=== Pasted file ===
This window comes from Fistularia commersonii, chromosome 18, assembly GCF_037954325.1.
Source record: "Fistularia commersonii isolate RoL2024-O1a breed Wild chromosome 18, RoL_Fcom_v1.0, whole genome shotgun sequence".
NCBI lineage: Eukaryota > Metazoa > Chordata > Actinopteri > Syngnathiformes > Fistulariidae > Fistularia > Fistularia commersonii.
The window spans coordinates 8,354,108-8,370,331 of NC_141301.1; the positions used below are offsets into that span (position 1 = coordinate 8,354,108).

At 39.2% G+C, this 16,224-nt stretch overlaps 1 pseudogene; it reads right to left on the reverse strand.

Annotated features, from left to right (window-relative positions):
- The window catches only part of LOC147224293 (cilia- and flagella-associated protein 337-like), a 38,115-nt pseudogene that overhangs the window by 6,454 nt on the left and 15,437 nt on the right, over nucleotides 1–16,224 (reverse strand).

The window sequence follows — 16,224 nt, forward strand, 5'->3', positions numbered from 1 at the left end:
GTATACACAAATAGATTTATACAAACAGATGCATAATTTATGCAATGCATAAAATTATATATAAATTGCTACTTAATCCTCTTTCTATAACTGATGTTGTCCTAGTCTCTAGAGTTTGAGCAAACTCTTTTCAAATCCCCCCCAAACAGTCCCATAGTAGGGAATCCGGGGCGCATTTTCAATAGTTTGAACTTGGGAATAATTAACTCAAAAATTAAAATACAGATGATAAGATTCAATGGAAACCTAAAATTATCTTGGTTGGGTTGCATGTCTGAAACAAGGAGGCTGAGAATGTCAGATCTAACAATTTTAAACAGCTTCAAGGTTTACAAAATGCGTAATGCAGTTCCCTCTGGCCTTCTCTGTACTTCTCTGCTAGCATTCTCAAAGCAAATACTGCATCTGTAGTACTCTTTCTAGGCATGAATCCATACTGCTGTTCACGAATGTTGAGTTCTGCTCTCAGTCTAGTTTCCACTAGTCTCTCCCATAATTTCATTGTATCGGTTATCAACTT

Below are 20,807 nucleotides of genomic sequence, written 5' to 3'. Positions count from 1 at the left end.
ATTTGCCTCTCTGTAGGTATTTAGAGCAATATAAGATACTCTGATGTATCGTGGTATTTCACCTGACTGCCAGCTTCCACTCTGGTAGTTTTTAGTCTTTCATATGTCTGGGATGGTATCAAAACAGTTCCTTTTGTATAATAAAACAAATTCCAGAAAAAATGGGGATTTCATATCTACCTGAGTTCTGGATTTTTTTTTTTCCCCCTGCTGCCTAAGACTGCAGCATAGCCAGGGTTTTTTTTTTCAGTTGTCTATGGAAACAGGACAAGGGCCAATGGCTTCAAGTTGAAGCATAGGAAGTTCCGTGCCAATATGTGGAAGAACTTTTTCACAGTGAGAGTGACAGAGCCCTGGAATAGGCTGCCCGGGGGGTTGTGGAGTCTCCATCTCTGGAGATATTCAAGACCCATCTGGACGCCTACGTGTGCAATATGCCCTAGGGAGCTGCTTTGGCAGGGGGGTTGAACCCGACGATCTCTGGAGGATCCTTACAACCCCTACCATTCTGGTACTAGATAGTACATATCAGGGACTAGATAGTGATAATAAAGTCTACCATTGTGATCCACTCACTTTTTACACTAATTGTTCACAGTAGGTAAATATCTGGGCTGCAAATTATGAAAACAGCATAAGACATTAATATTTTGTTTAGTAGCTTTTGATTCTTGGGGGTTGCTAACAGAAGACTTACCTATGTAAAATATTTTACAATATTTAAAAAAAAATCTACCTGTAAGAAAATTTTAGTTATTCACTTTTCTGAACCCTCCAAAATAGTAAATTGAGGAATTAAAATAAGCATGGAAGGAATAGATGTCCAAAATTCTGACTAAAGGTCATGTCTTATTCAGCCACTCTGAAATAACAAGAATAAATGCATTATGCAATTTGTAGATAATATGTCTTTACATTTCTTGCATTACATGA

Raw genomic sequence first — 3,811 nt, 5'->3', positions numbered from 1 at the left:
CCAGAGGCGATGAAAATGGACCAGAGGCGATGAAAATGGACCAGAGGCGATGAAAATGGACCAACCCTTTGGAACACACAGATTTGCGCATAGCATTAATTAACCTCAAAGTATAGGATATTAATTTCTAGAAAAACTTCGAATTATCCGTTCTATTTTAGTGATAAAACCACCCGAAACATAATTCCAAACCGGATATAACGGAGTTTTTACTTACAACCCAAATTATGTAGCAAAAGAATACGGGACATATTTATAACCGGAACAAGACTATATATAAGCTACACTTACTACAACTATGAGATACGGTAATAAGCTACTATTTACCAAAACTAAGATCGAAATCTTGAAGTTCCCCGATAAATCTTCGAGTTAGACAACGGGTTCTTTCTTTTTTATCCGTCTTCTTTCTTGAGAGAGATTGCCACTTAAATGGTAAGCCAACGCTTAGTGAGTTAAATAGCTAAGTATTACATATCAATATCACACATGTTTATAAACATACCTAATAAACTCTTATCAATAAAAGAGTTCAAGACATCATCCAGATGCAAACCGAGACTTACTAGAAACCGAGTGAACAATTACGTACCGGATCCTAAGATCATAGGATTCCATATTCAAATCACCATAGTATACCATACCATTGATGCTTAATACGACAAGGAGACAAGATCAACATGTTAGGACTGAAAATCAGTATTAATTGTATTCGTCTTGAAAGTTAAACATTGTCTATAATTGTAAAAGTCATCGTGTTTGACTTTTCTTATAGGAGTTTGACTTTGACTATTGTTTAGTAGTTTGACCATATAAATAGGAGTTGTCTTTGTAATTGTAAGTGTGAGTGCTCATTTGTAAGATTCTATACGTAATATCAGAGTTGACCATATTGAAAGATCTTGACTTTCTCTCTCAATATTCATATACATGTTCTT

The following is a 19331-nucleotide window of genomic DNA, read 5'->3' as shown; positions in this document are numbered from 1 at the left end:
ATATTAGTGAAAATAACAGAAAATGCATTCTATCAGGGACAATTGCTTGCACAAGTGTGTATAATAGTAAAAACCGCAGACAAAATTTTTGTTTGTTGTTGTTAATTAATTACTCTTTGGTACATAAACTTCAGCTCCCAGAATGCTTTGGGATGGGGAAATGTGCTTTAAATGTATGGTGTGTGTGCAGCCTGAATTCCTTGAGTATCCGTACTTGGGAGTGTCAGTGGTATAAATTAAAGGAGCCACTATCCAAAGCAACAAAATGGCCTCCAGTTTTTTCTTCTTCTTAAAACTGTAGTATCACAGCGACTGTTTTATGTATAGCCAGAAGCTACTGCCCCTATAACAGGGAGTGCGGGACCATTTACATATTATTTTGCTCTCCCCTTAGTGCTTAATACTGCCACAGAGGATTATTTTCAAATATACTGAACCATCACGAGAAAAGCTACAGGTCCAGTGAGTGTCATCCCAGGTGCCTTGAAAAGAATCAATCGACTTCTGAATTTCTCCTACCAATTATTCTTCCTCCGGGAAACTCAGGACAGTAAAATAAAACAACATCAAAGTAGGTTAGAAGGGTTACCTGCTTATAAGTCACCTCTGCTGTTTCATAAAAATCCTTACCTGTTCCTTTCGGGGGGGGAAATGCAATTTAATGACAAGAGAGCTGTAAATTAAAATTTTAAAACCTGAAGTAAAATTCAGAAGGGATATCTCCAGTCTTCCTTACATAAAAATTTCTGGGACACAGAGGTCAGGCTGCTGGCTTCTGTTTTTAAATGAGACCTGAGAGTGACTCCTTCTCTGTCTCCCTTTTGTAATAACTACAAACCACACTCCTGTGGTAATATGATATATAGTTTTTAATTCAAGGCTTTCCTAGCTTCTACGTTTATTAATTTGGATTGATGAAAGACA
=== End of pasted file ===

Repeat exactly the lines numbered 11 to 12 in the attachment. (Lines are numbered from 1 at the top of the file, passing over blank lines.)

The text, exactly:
ATTTGCCTCTCTGTAGGTATTTAGAGCAATATAAGATACTCTGATGTATCGTGGTATTTCACCTGACTGCCAGCTTCCACTCTGGTAGTTTTTAGTCTTTCATATGTCTGGGATGGTATCAAAACAGTTCCTTTTGTATAATAAAACAAATTCCAGAAAAAATGGGGATTTCATATCTACCTGAGTTCTGGATTTTTTTTTTTCCCCCTGCTGCCTAAGACTGCAGCATAGCCAGGGTTTTTTTTTTCAGTTGTCTATGGAAACAGGACAAGGGCCAATGGCTTCAAGTTGAAGCATAGGAAGTTCCGTGCCAATATGTGGAAGAACTTTTTCACAGTGAGAGTGACAGAGCCCTGGAATAGGCTGCCCGGGGGGTTGTGGAGTCTCCATCTCTGGAGATATTCAAGACCCATCTGGACGCCTACGTGTGCAATATGCCCTAGGGAGCTGCTTTGGCAGGGGGGTTGAACCCGACGATCTCTGGAGGATCCTTACAACCCCTACCATTCTGGTACTAGATAGTACATATCAGGGACTAGATAGTGATAATAAAGTCTACCATTGTGATCCACTCACTTTTTACACTAATTGTTCACAGTAGGTAAATATCTGGGCTGCAAATTATGAAAACAGCATAAGACATTAATATTTTGTTTAGTAGCTTTTGATTCTTGGGGGTTGCTAACAGAAGACTTACCTATGTAAAATATTTTACAATATTTAAAAAAAAATCTACCTGTAAGAAAATTTTAGTTATTCACTTTTCTGAACCCTCCAAAATAGTAAATTGAGGAATTAAAATAAGCATGGAAGGAATAGATGTCCAAAATTCTGACTAAAGGTCATGTCTTATTCAGCCACTCTGAAATAACAAGAATAAATGCATTATGCAATTTGTAGATAATATGTCTTTACATTTCTTGCATTACATGA

Raw genomic sequence first — 3,811 nt, 5'->3', positions numbered from 1 at the left: